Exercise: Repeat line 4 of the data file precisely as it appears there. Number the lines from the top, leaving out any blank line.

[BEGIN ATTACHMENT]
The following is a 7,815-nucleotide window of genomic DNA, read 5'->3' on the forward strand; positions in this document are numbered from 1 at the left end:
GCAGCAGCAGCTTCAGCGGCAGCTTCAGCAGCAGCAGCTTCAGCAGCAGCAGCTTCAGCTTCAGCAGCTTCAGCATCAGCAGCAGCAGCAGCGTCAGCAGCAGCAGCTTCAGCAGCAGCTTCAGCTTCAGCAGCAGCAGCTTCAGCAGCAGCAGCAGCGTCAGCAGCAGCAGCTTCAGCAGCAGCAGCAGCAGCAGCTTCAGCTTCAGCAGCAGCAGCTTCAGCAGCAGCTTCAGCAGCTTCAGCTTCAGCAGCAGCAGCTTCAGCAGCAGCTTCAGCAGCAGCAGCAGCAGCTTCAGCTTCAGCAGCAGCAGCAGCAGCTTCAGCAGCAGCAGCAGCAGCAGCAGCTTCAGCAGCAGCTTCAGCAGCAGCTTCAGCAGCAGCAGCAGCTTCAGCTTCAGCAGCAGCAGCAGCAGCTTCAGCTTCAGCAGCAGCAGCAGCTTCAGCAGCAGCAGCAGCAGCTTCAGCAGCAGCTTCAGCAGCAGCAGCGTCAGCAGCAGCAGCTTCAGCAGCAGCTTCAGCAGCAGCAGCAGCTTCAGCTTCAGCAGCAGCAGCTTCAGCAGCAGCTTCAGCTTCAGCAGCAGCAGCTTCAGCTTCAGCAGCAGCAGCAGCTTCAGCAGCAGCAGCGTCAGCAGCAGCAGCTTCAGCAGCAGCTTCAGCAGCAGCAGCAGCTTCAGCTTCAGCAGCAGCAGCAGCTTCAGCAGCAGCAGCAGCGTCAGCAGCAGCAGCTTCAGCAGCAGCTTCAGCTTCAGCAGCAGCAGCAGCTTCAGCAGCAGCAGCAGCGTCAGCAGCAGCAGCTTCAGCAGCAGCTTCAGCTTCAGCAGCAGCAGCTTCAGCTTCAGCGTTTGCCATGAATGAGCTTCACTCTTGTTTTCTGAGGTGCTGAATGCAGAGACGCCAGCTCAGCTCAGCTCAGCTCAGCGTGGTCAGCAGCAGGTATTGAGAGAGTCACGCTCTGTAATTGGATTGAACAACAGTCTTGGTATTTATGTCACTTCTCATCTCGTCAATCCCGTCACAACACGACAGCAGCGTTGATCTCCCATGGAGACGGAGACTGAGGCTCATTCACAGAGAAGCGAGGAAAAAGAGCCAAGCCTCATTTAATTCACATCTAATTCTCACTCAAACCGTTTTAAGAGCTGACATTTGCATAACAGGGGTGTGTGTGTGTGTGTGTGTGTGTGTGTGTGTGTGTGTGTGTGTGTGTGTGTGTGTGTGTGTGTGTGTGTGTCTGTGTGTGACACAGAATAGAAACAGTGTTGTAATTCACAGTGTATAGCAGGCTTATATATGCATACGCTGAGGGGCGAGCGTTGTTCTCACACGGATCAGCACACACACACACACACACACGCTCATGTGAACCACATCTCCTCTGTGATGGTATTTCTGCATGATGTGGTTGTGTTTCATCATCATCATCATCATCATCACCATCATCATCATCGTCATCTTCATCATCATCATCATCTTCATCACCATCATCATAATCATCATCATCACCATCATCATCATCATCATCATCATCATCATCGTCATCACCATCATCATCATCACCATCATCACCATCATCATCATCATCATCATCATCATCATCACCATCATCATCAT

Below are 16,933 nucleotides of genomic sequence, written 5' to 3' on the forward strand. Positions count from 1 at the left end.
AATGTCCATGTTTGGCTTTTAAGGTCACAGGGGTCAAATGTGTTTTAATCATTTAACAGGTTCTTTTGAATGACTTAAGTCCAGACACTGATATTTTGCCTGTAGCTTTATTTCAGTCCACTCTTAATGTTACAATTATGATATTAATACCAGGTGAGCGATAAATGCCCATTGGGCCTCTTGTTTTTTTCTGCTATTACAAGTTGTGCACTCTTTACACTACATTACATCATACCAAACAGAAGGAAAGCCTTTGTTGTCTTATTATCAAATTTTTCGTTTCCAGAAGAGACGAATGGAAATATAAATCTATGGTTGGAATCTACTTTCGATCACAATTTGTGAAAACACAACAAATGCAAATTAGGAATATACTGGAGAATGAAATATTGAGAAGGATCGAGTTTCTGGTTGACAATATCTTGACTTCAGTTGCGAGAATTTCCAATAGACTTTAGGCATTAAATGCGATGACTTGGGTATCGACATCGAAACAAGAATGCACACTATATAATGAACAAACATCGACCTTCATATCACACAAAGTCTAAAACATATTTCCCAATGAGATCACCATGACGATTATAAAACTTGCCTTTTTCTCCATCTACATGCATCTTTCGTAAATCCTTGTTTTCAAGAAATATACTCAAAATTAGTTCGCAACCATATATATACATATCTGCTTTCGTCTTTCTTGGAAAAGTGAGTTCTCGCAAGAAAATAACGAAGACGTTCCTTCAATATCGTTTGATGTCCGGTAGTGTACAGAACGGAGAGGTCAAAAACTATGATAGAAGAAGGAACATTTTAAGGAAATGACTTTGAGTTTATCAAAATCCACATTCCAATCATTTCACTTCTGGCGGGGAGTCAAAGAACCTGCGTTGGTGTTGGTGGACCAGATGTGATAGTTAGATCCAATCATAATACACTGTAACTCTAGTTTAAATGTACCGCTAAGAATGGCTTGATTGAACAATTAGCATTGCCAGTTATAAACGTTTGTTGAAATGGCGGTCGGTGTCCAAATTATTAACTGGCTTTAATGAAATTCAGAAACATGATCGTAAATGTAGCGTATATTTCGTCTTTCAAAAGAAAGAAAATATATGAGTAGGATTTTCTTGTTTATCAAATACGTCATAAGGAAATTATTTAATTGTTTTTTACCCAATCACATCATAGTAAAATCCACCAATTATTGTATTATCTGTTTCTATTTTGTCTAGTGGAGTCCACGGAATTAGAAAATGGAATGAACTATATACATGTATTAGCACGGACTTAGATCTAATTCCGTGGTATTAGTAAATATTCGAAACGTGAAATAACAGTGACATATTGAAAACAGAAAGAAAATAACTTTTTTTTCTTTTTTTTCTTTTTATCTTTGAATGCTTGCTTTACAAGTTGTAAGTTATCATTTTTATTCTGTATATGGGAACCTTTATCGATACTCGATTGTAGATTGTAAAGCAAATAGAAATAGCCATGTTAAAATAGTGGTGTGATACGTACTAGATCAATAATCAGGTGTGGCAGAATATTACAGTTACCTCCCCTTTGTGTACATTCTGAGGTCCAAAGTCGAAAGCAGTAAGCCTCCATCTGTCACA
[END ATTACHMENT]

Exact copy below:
AATGTCCATGTTTGGCTTTTAAGGTCACAGGGGTCAAATGTGTTTTAATCATTTAACAGGTTCTTTTGAATGACTTAAGTCCAGACACTGATATTTTGCCTGTAGCTTTATTTCAGTCCACTCTTAATGTTACAATTATGATATTAATACCAGGTGAGCGATAAATGCCCATTGGGCCTCTTGTTTTTTTCTGCTATTACAAGTTGTGCACTCTTTACACTACATTACATCATACCAAACAGAAGGAAAGCCTTTGTTGTCTTATTATCAAATTTTTCGTTTCCAGAAGAGACGAATGGAAATATAAATCTATGGTTGGAATCTACTTTCGATCACAATTTGTGAAAACACAACAAATGCAAATTAGGAATATACTGGAGAATGAAATATTGAGAAGGATCGAGTTTCTGGTTGACAATATCTTGACTTCAGTTGCGAGAATTTCCAATAGACTTTAGGCATTAAATGCGATGACTTGGGTATCGACATCGAAACAAGAATGCACACTATATAATGAACAAACATCGACCTTCATATCACACAAAGTCTAAAACATATTTCCCAATGAGATCACCATGACGATTATAAAACTTGCCTTTTTCTCCATCTACATGCATCTTTCGTAAATCCTTGTTTTCAAGAAATATACTCAAAATTAGTTCGCAACCATATATATACATATCTGCTTTCGTCTTTCTTGGAAAAGTGAGTTCTCGCAAGAAAATAACGAAGACGTTCCTTCAATATCGTTTGATGTCCGGTAGTGTACAGAACGGAGAGGTCAAAAACTATGATAGAAGAAGGAACATTTTAAGGAAATGACTTTGAGTTTATCAAAATCCACATTCCAATCATTTCACTTCTGGCGGGGAGTCAAAGAACCTGCGTTGGTGTTGGTGGACCAGATGTGATAGTTAGATCCAATCATAATACACTGTAACTCTAGTTTAAATGTACCGCTAAGAATGGCTTGATTGAACAATTAGCATTGCCAGTTATAAACGTTTGTTGAAATGGCGGTCGGTGTCCAAATTATTAACTGGCTTTAATGAAATTCAGAAACATGATCGTAAATGTAGCGTATATTTCGTCTTTCAAAAGAAAGAAAATATATGAGTAGGATTTTCTTGTTTATCAAATACGTCATAAGGAAATTATTTAATTGTTTTTTACCCAATCACATCATAGTAAAATCCACCAATTATTGTATTATCTGTTTCTATTTTGTCTAGTGGAGTCCACGGAATTAGAAAATGGAATGAACTATATACATGTATTAGCACGGACTTAGATCTAATTCCGTGGTATTAGTAAATATTCGAAACGTGAAATAACAGTGACATATTGAAAACAGAAAGAAAATAACTTTTTTTTCTTTTTTTTCTTTTTATCTTTGAATGCTTGCTTTACAAGTTGTAAGTTATCATTTTTATTCTGTATATGGGAACCTTTATCGATACTCGATTGTAGATTGTAAAGCAAATAGAAATAGCCATGTTAAAATAGTGGTGTGATACGTACTAGATCAATAATCAGGTGTGGCAGAATATTACAGTTACCTCCCCTTTGTGTACATTCTGAGGTCCAAAGTCGAAAGCAGTAAGCCTCCATCTGTCACA